The risk of developing osteomalacia is highest in people who don't get enough dietary vitamin D and have little sun exposure, such as older adults and those who are housebound or hospitalized.
Complications: If you have osteomalacia, you're more likely to break bones, particularly those in your ribs, spine and legs.
Prevention: Osteomalacia caused by inadequate sun exposure or a diet low in vitamin D often can be prevented by getting enough vitamin D.
Eat foods high in vitamin D: Foods naturally rich in vitamin D include oily fish (salmon, mackerel, sardines) and egg yolks. Also look for foods fortified with vitamin D, such as cereal, bread, milk and yogurt. Take supplements, if needed: If you don't get enough vitamins and minerals in your diet or if you have a medical condition that keeps your digestive system from absorbing nutrients properly, ask your doctor about taking vitamin D and calcium supplements.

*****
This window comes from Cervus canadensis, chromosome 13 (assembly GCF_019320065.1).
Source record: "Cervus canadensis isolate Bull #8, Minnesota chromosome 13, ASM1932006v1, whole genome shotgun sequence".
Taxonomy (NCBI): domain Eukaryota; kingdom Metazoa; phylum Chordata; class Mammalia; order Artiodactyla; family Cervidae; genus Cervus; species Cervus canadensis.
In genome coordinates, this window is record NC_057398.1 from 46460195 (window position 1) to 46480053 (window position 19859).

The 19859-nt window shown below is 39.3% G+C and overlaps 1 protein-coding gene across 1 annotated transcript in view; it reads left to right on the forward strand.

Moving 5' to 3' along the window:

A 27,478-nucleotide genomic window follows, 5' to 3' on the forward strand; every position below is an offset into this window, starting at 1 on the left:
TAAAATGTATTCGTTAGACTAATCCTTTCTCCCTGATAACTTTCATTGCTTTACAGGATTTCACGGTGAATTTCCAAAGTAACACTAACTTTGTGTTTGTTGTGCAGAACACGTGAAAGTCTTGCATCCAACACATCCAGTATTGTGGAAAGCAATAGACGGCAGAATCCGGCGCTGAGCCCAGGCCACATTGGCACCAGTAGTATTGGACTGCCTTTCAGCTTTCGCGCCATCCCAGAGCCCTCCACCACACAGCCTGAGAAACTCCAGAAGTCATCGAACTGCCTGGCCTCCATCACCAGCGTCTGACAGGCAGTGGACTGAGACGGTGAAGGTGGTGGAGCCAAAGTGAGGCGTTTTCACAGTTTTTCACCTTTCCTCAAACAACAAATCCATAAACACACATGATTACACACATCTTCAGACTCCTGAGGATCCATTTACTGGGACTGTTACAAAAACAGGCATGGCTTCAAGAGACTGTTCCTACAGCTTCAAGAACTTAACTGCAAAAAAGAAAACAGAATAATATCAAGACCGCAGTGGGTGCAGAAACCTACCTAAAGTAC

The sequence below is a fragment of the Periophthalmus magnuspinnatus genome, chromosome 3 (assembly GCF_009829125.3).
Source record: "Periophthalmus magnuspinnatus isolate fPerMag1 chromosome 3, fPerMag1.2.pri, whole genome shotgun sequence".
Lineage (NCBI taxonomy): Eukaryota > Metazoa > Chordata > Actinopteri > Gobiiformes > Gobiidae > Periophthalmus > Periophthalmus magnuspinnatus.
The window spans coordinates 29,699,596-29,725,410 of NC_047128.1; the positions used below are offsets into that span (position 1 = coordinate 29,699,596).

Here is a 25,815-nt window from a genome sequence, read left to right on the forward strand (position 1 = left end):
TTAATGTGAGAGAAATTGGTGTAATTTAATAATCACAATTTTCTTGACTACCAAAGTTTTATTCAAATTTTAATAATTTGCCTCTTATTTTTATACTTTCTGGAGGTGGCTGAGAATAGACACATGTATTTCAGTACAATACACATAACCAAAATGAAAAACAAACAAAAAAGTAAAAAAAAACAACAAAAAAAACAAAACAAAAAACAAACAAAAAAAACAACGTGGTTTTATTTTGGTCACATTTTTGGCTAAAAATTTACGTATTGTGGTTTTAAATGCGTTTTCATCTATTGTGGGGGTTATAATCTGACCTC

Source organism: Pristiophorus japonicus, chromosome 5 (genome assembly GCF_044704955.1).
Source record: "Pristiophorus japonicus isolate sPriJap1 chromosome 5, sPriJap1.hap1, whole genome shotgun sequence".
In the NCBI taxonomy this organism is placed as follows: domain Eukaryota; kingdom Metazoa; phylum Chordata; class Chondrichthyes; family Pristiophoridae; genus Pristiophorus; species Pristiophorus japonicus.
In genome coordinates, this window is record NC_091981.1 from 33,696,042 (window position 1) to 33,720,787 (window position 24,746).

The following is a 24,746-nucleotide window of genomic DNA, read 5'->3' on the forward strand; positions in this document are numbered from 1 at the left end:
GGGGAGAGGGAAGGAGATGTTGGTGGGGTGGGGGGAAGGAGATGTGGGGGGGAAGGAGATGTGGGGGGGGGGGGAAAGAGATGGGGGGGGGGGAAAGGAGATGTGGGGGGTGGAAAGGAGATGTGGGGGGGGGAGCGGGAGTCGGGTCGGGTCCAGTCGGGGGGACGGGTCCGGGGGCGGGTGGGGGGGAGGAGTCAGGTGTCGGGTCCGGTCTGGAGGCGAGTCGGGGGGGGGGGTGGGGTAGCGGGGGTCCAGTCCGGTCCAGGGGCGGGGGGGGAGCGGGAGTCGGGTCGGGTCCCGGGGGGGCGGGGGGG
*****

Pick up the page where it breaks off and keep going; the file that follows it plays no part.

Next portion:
Unprotected sun exposure can increase your risk of skin cancer. There's no consensus among experts about what amount of sun exposure is safe and enough to prevent or treat osteomalacia. Courtesy: Mayo Clinic